Your Team for Swiss Law – now also in Geneva
FAC confirms Data Protection Commissioner's recommendation
A recent decision (A-5715/2018) by the Swiss Federal Administrative Court (FAC) strengthens the right of third parties in proceedings concerning administrative assistance...
The purpose of the right of access is to enable or facilitate the exercise of other individual rights under Swiss or European data protection laws. At the same time, the right of access may adversely affect the rights and freedoms of others, including the right to protection of privileged information. I held a workshop at the bi-annual Lawyers' Congress of the Swiss Bar Association in Lucerne last week. The session discussed the right of access from the viewpoint of lawyers and their clients.
Swiss media affected by GDPR
The basic EU General Data Protection Regulation (GDPR) has been in force since 25 May 2018 and may also apply to Swiss media, communication and media agencies. To ensure transparency and accountability along the international advertising supply chain, IAB Europe has developed the Transparency and Consent Framework (TCF). The TCF allows standardized, code-based communication of the required information between publishers and vendors, in particular on purposes and legal bases of processing (e.g. legitimate interest or consent). Publishers thus gain control over the processing of their users' personal data by third parties. IAB Europe is currently revising the TCF. The consultation on version 2.0 of the TCF runs until May 25, 2019. Google has announced that it will implement the TCF 2.0 once it's finalized.
Letzte Woche wurde publik, dass die UBS nach ausländischen nun auch von bestimmten Schweizer Kunden einen Nachweis verlangt, wonach ihre Gelder korrekt versteuert sind. Auch andere Banken haben solche Nachweispflichten für Schweizer Kunden bereits eingeführt oder stehen kurz davor.
Our series "Online enforcement" deals with particularities in the enforcement of rights on the Internet.
The identification of the person responsible for an online infringement is a major challenge for the rights owner. Proxy services and the EU General Data Protection Regulation restrict the information available on domain holders in the WHOIS directory and make enforcement more difficult.
The EU General Data Protection Regulation (GDPR) will apply from May 25, 2018. The more stringent requirements for the handling of personal data will also apply to data processing by the numerous Swiss companies that target the EU end customer market or whose data processing in some other way falls within the (intended) broad scope of the GDPR. The somewhat ambiguous wording and the complexity of the GDPR favor myths and misconceptions. Some of them also find their way into publications and recommendations of advisors. In this blog post , we highlight ten myths we encounter in our practice (namely in the context of ongoing GDPR compliance projects for Swiss companies) and clarify the corresponding misconceptions.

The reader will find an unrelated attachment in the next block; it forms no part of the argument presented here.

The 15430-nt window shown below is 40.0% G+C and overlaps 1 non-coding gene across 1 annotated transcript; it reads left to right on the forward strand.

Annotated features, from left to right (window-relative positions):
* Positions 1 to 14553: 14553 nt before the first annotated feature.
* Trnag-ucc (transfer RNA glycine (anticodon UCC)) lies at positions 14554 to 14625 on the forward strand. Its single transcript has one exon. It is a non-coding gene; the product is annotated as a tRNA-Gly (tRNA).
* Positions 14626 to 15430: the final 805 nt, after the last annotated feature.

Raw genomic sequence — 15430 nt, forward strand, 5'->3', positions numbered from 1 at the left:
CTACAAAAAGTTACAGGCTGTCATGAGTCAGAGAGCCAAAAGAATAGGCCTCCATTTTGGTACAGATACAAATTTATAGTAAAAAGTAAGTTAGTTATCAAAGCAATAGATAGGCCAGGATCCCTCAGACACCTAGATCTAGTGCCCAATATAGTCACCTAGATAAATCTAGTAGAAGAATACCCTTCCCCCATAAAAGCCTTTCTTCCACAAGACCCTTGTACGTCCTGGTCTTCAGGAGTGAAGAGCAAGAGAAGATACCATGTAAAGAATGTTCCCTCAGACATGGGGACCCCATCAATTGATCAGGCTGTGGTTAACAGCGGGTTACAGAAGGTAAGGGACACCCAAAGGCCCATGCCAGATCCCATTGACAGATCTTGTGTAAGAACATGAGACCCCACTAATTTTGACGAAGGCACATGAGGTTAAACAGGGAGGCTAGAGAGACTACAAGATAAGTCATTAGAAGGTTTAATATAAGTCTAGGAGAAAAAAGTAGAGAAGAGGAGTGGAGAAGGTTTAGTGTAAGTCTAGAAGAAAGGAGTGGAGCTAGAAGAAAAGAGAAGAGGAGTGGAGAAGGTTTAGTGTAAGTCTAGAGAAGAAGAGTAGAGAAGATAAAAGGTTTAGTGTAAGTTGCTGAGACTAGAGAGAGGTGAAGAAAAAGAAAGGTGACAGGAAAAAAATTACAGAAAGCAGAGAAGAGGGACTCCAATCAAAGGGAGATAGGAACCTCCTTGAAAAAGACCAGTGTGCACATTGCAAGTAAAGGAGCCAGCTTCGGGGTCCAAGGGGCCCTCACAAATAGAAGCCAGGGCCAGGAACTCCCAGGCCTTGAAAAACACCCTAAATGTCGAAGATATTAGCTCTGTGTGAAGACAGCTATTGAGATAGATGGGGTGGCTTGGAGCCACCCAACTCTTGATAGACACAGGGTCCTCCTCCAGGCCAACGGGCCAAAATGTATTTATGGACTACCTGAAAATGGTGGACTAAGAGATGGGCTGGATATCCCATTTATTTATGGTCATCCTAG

Personal data is increasingly an indispensable basis for the value adding activities of companies. Within a group, personal data is exchanged for various purposes, with data protection requirements applying. Legal data management ideally sets standards for how the entire group of companies processes personal data but this is often difficult to implement in practice. An affected group company should not wait for a possible group decision, but should actively promote legal data management at company level.
On 1 March 2018, the totally revised Federal Mail and Telecommunications Surveillance Act (MTSA/"BÜPF") and its five implementing Ordinances entered into force. The revision is intended to adapt the surveillance law to the technological developments in communications. Suspected criminals should not be able to evade surveillance by law enforcement authorities through the use of new communication technologies. Accordingly, the revised MTSA considerably extends the circle of communication service providers required to surveil and provide information.
Due to the increasing competition by online shops, the digital revolution has often been associated with an increase in bankruptcies. However, digitisation can also help reduce the risk of insolvency and thus the number of bankruptcies.
For many companies, the outsourcing of data hosting to an external hosting provider is attractive for security and cost reasons. Before sensitive or valuable data is managed externally, however, the management should consider a possible bankruptcy of the hosting provider. Such an event raises various legal questions, of which only a few have been clarified.